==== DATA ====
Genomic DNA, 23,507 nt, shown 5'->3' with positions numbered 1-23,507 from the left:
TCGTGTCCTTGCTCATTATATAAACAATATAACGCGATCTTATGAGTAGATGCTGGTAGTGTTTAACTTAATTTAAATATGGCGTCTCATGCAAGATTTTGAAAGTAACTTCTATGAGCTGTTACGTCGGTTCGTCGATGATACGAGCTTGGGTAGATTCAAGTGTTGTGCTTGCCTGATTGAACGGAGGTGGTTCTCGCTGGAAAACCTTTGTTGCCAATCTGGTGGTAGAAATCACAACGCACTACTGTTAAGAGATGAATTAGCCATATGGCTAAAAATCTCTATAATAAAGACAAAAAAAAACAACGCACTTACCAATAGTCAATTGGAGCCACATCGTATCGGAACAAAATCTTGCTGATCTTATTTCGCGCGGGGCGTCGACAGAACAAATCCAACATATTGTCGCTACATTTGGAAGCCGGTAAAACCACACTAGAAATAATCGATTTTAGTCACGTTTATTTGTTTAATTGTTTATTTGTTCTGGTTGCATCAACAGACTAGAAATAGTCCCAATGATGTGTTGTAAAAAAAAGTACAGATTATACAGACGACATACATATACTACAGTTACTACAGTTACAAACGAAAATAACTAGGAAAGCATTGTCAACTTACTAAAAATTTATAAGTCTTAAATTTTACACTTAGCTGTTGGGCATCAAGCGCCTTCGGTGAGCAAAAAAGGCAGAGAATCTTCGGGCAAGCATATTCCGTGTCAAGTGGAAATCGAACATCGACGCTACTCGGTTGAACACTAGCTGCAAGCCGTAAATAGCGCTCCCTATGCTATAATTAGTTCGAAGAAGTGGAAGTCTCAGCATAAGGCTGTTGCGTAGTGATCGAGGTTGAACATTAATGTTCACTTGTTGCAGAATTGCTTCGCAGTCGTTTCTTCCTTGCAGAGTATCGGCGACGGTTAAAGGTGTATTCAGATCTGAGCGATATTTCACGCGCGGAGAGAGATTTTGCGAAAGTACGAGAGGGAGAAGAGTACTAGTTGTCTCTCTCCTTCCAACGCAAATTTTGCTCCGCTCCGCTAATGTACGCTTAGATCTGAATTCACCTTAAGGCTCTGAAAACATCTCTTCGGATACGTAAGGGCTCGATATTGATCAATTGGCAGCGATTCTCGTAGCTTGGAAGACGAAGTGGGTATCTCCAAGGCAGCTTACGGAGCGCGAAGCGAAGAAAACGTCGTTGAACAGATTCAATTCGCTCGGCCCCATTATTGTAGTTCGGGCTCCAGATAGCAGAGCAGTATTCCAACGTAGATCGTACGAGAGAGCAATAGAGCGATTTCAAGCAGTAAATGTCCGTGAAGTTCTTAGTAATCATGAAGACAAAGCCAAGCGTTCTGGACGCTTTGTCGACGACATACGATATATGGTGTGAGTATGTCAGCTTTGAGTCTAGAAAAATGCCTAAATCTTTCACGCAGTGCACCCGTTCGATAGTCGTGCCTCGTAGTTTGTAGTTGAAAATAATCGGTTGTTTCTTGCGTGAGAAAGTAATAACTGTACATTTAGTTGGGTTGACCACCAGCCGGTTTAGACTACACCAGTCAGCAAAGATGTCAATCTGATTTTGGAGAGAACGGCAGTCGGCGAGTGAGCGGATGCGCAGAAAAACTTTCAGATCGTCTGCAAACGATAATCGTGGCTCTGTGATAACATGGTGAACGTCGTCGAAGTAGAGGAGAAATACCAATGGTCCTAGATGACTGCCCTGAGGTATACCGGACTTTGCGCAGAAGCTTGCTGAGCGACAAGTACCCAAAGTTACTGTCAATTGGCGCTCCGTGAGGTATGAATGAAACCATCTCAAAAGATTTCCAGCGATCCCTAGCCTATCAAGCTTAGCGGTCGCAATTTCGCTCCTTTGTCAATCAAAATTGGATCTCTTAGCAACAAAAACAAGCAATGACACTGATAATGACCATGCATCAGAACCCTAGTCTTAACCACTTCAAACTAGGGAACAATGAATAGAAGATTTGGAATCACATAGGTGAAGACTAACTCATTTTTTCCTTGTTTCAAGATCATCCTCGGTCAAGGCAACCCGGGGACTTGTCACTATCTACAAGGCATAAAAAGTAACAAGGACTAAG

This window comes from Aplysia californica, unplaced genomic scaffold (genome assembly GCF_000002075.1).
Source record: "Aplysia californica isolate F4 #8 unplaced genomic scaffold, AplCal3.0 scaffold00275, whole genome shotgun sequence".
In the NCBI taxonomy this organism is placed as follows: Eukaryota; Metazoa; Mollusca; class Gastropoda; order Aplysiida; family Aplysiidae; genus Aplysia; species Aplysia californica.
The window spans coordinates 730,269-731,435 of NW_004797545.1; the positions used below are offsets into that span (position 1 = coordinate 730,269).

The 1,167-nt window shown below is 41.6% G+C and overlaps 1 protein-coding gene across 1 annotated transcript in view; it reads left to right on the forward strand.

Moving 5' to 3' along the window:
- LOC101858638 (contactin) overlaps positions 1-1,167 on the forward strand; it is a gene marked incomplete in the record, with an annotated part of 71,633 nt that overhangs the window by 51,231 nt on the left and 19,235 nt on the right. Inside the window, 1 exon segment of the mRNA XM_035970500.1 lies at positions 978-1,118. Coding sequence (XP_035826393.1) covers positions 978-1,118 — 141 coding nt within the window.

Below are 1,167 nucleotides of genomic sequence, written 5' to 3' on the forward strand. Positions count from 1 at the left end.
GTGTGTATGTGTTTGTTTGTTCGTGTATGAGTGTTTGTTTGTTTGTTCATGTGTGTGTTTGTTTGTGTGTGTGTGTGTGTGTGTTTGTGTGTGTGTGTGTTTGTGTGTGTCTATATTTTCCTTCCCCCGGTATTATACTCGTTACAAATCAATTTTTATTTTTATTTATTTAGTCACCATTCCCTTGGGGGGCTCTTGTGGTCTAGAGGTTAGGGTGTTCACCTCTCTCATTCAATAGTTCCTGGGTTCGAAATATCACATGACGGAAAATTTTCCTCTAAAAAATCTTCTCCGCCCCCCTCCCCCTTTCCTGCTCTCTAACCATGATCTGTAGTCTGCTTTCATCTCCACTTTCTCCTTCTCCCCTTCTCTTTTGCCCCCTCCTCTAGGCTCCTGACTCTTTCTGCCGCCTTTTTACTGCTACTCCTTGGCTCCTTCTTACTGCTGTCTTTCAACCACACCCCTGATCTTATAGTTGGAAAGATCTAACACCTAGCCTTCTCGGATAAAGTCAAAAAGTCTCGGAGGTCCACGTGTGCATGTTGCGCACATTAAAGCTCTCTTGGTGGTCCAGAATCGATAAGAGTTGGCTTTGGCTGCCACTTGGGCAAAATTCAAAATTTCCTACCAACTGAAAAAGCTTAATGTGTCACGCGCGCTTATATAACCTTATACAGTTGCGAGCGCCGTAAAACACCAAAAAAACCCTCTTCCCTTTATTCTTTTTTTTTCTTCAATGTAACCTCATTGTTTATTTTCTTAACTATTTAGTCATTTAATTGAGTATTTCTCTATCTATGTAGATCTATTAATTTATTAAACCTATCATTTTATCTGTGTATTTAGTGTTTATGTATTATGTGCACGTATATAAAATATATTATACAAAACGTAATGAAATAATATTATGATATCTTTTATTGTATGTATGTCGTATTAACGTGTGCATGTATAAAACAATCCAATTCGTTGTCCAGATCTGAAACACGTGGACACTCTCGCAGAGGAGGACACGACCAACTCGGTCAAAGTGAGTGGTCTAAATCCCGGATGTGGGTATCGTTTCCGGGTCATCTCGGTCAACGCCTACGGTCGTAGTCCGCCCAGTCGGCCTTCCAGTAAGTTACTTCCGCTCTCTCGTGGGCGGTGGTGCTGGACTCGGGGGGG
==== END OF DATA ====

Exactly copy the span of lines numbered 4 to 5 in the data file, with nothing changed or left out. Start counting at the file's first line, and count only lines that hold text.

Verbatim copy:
Source record: "Aplysia californica isolate F4 #8 unplaced genomic scaffold, AplCal3.0 scaffold00275, whole genome shotgun sequence".
In the NCBI taxonomy this organism is placed as follows: Eukaryota; Metazoa; Mollusca; class Gastropoda; order Aplysiida; family Aplysiidae; genus Aplysia; species Aplysia californica.